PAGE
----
All in all – thoughts of Roger Waters The Wall

A slow, winding blade of green weaves across the ever-growing familiar white brickwork from the left side of the stage. Then another from the right. They wind slowly across the length of the wall – both to the centre and up – until they blend seamlessly into one of the most iconic animations from The Wall – the flower scene over Empty Spaces.There are a few albums that have moved me in ways I can still feel: Radiohead’s The Bends, Lana Del Rey’s Ultraviolence. But the one that has had the greatest effect on me – and still continues to do so – is Pink Floyd’s The Wall.Tonight I went to see the one-off showing of the new film by Waters which was about 80% concert show and 20% pilgrimage by Waters to visit the resting places of his father and grandfather. The thing as a whole went together beautifully.One of the songs that continues to get me each time I hear it is Vera – and this time was no exception. I was suprised to hear, in the discussion that followed, that this was Waters’ favourite song off the album.The songs I were looking forward to the most were Comfortably Numb, The Trial and Empty Spaces. I love how the full version of Empty Spaces gets used when performed live.The usage of some of the animations from the 1980s film of the wall were a nice touch too.All in all it was a great performance of The Wall.

First proper run in about two weeks

I’ve been in training for a half-marathon on the 18th October and two weeks ago I injured my knee. Well, I say injured, it started aching badly the day after and so I had to take a week off. After said week, I went out again and half way through that run it started to twinge again. So I walked back. Another week or so has passed and I have been on a six-mile run earlier this evening. So far no pains and really hope not to have any tomorrow. If I have to walk this half-marathon I’m going to do it. My aim is to do the 13.1 miles in two hours or less.

Thoughts on The Tale of Squirrel Nutkin

In the tale of Squirrel Nutkin, the titular character is a young boy squirrel who keeps getting up to mischief. The other squirrels are all busy collecting nuts whilst Squirrel Nutkin tries to wind up old Brown – an old owl whose home is close to where they are collecting nuts. By the end of the short tail, old Brown gets fed up of Nutkin and physically deforms him – I won’t spoil it as to how.

I wonder if nowadays Squirrel Nutkin would be recognised as having some form of ADHD or similar? And would be handled accordingly – instead of old brown maiming him. Even in just the first two books by Beatrix Potter I’ve read, I’m noticing a theme of “If you play up or misbehave, you get punished”.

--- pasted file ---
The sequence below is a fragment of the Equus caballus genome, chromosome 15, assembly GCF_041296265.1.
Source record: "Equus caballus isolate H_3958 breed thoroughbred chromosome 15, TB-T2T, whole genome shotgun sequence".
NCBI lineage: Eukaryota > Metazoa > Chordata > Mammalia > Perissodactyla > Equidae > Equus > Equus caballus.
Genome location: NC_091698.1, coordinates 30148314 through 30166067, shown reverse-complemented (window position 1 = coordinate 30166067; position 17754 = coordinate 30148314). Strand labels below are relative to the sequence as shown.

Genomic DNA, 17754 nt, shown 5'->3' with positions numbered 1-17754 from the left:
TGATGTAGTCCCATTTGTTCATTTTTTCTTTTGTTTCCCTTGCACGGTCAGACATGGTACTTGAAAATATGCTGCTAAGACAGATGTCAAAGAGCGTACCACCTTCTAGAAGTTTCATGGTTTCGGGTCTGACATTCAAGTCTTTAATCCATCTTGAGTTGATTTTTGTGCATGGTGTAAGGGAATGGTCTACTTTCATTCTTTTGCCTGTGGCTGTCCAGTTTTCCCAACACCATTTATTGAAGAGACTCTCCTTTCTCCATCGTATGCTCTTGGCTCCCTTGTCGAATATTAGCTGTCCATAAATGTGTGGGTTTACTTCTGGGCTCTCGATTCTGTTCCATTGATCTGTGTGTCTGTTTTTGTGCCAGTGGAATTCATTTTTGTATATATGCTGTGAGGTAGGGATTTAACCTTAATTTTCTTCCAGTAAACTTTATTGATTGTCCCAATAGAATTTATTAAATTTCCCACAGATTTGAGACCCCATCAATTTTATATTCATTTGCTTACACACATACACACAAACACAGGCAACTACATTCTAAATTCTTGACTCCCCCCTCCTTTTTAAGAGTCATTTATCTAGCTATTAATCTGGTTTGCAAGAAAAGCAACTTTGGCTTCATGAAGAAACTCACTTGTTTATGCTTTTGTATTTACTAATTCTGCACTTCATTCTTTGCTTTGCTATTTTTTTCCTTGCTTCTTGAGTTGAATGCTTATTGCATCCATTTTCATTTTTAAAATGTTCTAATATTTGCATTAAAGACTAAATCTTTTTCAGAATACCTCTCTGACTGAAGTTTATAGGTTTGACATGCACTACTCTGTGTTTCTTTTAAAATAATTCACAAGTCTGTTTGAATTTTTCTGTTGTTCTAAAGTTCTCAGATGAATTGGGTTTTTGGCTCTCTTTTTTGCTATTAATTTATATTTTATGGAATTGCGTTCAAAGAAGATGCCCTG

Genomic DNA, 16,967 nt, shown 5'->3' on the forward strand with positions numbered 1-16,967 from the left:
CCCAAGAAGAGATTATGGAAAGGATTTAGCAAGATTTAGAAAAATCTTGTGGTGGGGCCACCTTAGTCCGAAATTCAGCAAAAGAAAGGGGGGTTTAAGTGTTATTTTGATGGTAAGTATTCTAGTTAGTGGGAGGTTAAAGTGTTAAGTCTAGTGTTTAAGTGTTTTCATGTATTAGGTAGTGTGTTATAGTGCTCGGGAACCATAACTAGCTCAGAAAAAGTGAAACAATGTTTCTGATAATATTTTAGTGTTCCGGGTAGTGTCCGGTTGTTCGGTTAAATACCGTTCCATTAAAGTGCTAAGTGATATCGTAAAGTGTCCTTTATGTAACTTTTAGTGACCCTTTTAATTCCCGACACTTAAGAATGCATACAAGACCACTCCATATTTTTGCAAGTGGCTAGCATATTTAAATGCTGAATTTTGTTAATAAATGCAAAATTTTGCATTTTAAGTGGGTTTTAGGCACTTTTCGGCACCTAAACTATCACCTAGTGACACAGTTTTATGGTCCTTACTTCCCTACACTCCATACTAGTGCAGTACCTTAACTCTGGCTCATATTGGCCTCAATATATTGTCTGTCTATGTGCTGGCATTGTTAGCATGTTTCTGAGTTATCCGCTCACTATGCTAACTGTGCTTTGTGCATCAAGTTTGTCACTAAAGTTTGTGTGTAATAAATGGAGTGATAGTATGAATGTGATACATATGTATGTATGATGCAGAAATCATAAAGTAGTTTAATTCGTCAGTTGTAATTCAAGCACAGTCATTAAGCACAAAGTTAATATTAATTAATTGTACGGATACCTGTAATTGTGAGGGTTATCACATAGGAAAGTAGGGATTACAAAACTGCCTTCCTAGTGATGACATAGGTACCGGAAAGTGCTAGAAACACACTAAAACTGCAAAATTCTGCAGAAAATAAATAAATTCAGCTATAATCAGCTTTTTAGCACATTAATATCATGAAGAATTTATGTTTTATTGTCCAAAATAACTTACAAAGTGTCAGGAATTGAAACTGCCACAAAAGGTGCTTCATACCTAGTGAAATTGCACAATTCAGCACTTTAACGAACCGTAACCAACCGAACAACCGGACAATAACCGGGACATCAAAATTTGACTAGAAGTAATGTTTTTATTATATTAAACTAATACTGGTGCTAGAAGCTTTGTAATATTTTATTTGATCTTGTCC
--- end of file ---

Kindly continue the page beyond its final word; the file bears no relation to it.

Nevertheless a good read.

Thoughts on The Tale of Peter Rabbit

The Tale of Peter Rabbit was an enjoyable little read. One thing that did stand out to me was the fact that out of the four rabbit siblings, the three girls were the well-behaved ones and Peter, the only boy, was the naughty little one who snuck on to Mr McGregor’s land. Was Beatrix Potter biased or am I reading too much into it? Nonetheless an enjoyable read.

Dave’s top albums of 2014

Lana Del Rey: Ultraviolence

If you were to tie me up, gag me and stick me in a remote location for the rest of my life — and I could only listen to one album again — it would be this one. Every single song on this album is golden. When you start the album, you enter into a dream-like world — a boundless world of raw emotion and energy. The album feels almost ethereal — as though you are walking in the abyss being sang to by an angel.

Stand out tracks for me include: Ultraviolence, West Coast and The Other Woman.

As an aside, I encourage you to buy the Deluxe Edition of this album – if only for the song Black Beauty. Black Beauty is one of my favourite of all of Lana’s songs. The transition from The Other Woman into Black Beauty, is one of the best song transitions I’ve ever heard.

Why Black Beauty wasn’t included on the regular album release, I have no idea.

Lorde: Pure Heroine

I first heard of Lorde when Weird Al Yankovic released his song “Foil” — a parody cover of Lorde’s “Royals”. My next taste of her music came from the Trailer for Assassin’s Creed Unity. The song was a cover of “Everybody wants to rule the world” by Tears for Fears — and is phenomenal.

Her music isn’t like anything I have really heard before — she is her own thing. Her music and stage presence are up there with all the greats. I have since listened to this, her debut album, on repeat for the past two or three months and it never tires.

Stand out songs include: Tennis Court, Royals and White Teeth Teens.

Cherlene: Cherlene (Songs from Archer)